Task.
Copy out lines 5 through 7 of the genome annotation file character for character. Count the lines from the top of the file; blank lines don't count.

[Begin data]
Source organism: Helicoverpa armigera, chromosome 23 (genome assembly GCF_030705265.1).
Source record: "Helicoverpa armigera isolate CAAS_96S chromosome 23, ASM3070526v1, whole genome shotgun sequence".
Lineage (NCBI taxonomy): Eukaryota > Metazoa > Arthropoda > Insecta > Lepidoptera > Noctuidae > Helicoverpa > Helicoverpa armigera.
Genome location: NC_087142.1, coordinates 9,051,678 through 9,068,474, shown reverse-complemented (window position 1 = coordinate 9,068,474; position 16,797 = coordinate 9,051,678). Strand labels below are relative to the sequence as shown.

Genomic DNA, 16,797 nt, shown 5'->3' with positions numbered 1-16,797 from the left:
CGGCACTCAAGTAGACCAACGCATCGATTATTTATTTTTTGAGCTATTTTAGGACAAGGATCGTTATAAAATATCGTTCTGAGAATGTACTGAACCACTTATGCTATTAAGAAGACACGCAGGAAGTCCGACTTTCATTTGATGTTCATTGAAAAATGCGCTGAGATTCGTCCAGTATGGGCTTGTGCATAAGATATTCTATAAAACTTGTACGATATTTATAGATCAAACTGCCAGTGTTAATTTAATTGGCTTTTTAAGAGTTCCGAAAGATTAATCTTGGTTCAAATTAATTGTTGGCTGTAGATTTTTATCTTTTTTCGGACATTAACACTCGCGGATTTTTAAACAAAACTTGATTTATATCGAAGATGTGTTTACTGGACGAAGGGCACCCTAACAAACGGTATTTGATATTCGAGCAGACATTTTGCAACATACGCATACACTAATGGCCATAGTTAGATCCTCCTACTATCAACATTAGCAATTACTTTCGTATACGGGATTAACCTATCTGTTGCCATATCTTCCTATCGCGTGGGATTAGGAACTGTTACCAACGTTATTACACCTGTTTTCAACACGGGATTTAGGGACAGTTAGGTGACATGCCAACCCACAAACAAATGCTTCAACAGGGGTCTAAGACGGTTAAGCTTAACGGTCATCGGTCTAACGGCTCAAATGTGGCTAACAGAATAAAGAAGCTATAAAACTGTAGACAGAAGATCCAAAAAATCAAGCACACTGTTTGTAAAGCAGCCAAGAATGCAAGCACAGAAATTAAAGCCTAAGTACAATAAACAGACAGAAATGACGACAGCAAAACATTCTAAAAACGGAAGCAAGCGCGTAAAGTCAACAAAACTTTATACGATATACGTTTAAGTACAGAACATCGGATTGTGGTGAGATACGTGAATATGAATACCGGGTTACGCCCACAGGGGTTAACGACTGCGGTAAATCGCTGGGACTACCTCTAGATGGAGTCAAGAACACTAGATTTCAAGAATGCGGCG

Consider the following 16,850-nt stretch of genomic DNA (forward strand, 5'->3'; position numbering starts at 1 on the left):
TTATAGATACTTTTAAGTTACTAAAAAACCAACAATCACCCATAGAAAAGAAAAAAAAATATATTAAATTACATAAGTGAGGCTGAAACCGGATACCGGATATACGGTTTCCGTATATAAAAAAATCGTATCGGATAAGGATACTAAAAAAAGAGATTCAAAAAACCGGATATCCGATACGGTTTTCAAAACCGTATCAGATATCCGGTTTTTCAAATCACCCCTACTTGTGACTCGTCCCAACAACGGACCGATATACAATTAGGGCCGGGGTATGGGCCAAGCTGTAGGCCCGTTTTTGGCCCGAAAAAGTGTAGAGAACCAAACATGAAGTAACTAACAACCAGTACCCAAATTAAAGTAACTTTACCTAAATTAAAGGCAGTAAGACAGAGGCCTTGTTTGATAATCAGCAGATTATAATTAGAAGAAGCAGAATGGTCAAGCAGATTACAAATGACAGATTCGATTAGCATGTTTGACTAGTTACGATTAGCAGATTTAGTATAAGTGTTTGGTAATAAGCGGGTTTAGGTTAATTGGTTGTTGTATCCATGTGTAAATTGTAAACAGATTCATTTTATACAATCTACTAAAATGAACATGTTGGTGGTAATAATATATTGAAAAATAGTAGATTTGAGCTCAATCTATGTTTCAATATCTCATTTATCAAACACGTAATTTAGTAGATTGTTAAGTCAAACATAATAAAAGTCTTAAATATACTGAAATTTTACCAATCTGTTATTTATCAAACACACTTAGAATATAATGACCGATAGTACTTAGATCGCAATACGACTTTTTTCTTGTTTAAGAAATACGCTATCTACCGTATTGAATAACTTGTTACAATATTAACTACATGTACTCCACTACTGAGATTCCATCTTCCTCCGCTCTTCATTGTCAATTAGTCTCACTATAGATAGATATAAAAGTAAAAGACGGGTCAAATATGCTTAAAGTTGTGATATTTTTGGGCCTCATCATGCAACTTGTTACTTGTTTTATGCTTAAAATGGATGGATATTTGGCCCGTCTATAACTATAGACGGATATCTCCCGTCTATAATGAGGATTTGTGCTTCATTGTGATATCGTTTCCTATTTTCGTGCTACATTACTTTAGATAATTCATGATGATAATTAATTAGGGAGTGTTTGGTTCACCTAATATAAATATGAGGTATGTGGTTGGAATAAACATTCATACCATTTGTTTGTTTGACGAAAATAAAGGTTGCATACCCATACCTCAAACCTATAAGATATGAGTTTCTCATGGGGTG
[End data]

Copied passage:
Genomic DNA, 16,797 nt, shown 5'->3' with positions numbered 1-16,797 from the left:
CGGCACTCAAGTAGACCAACGCATCGATTATTTATTTTTTGAGCTATTTTAGGACAAGGATCGTTATAAAATATCGTTCTGAGAATGTACTGAACCACTTATGCTATTAAGAAGACACGCAGGAAGTCCGACTTTCATTTGATGTTCATTGAAAAATGCGCTGAGATTCGTCCAGTATGGGCTTGTGCATAAGATATTCTATAAAACTTGTACGATATTTATAGATCAAACTGCCAGTGTTAATTTAATTGGCTTTTTAAGAGTTCCGAAAGATTAATCTTGGTTCAAATTAATTGTTGGCTGTAGATTTTTATCTTTTTTCGGACATTAACACTCGCGGATTTTTAAACAAAACTTGATTTATATCGAAGATGTGTTTACTGGACGAAGGGCACCCTAACAAACGGTATTTGATATTCGAGCAGACATTTTGCAACATACGCATACACTAATGGCCATAGTTAGATCCTCCTACTATCAACATTAGCAATTACTTTCGTATACGGGATTAACCTATCTGTTGCCATATCTTCCTATCGCGTGGGATTAGGAACTGTTACCAACGTTATTACACCTGTTTTCAACACGGGATTTAGGGACAGTTAGGTGACATGCCAACCCACAAACAAATGCTTCAACAGGGGTCTAAGACGGTTAAGCTTAACGGTCATCGGTCTAACGGCTCAAATGTGGCTAACAGAATAAAGAAGCTATAAAACTGTAGACAGAAGATCCAAAAAATCAAGCACACTGTTTGTAAAGCAGCCAAGAATGCAAGCACAGAAATTAAAGCCTAAGTACAATAAACAGACAGAAATGACGACAGCAAAACATTCTAAAAACGGAAGCAAGCGCGTAAAGTCAACAAAACTTTATACGATATACGTTTAAGTACAGAACATCGGATTGTGGTGAGATACGTGAATATGAATACCGGGTTACGCCCACAGGGGTTAACGACTGCGGTAAATCGCTGGGACTACCTCTAGATGGAGTCAAGAACACTAGATTTCAAGAATGCGGCG

Consider the following 16,850-nt stretch of genomic DNA (forward strand, 5'->3'; position numbering starts at 1 on the left):